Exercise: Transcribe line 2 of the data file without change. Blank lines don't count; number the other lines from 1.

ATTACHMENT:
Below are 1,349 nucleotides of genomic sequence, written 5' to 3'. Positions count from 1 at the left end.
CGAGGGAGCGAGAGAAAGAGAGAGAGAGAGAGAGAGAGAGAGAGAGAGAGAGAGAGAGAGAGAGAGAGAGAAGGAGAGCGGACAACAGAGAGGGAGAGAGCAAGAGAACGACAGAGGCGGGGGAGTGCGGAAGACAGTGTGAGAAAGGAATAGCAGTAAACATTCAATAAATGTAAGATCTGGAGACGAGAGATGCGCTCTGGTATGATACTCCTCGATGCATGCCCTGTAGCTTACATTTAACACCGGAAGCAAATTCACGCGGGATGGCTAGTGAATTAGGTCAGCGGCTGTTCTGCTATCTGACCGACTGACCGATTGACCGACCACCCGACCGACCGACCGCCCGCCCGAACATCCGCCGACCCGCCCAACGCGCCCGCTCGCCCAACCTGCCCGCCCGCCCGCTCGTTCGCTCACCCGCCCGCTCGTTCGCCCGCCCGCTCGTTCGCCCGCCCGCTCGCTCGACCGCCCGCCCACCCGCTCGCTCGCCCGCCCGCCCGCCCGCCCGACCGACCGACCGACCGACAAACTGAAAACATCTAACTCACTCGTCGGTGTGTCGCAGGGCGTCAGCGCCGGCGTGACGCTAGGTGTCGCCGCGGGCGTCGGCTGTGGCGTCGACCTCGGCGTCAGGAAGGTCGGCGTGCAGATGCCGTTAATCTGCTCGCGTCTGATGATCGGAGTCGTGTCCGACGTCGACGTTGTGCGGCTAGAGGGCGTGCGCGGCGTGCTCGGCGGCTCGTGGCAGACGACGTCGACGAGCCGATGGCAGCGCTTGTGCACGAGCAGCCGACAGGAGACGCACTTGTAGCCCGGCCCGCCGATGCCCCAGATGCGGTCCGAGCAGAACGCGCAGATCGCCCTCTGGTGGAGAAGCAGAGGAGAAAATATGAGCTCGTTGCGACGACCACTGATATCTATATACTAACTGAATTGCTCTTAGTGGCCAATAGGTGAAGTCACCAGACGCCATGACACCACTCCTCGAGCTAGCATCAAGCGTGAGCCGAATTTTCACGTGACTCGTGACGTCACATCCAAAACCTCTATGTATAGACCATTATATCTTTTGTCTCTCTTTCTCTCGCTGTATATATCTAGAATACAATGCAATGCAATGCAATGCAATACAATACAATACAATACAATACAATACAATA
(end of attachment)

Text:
CGAGGGAGCGAGAGAAAGAGAGAGAGAGAGAGAGAGAGAGAGAGAGAGAGAGAGAGAGAGAGAGAGAGAGAAGGAGAGCGGACAACAGAGAGGGAGAGAGCAAGAGAACGACAGAGGCGGGGGAGTGCGGAAGACAGTGTGAGAAAGGAATAGCAGTAAACATTCAATAAATGTAAGATCTGGAGACGAGAGATGCGCTCTGGTATGATACTCCTCGATGCATGCCCTGTAGCTTACATTTAACACCGGAAGCAAATTCACGCGGGATGGCTAGTGAATTAGGTCAGCGGCTGTTCTGCTATCTGACCGACTGACCGATTGACCGACCACCCGACCGACCGACCGCCCGCCCGAACATCCGCCGACCCGCCCAACGCGCCCGCTCGCCCAACCTGCCCGCCCGCCCGCTCGTTCGCTCACCCGCCCGCTCGTTCGCCCGCCCGCTCGTTCGCCCGCCCGCTCGCTCGACCGCCCGCCCACCCGCTCGCTCGCCCGCCCGCCCGCCCGCCCGACCGACCGACCGACCGACAAACTGAAAACATCTAACTCACTCGTCGGTGTGTCGCAGGGCGTCAGCGCCGGCGTGACGCTAGGTGTCGCCGCGGGCGTCGGCTGTGGCGTCGACCTCGGCGTCAGGAAGGTCGGCGTGCAGATGCCGTTAATCTGCTCGCGTCTGATGATCGGAGTCGTGTCCGACGTCGACGTTGTGCGGCTAGAGGGCGTGCGCGGCGTGCTCGGCGGCTCGTGGCAGACGACGTCGACGAGCCGATGGCAGCGCTTGTGCACGAGCAGCCGACAGGAGACGCACTTGTAGCCCGGCCCGCCGATGCCCCAGATGCGGTCCGAGCAGAACGCGCAGATCGCCCTCTGGTGGAGAAGCAGAGGAGAAAATATGAGCTCGTTGCGACGACCACTGATATCTATATACTAACTGAATTGCTCTTAGTGGCCAATAGGTGAAGTCACCAGACGCCATGACACCACTCCTCGAGCTAGCATCAAGCGTGAGCCGAATTTTCACGTGACTCGTGACGTCACATCCAAAACCTCTATGTATAGACCATTATATCTTTTGTCTCTCTTTCTCTCGCTGTATATATCTAGAATACAATGCAATGCAATGCAATGCAATACAATACAATACAATACAATACAATACAATA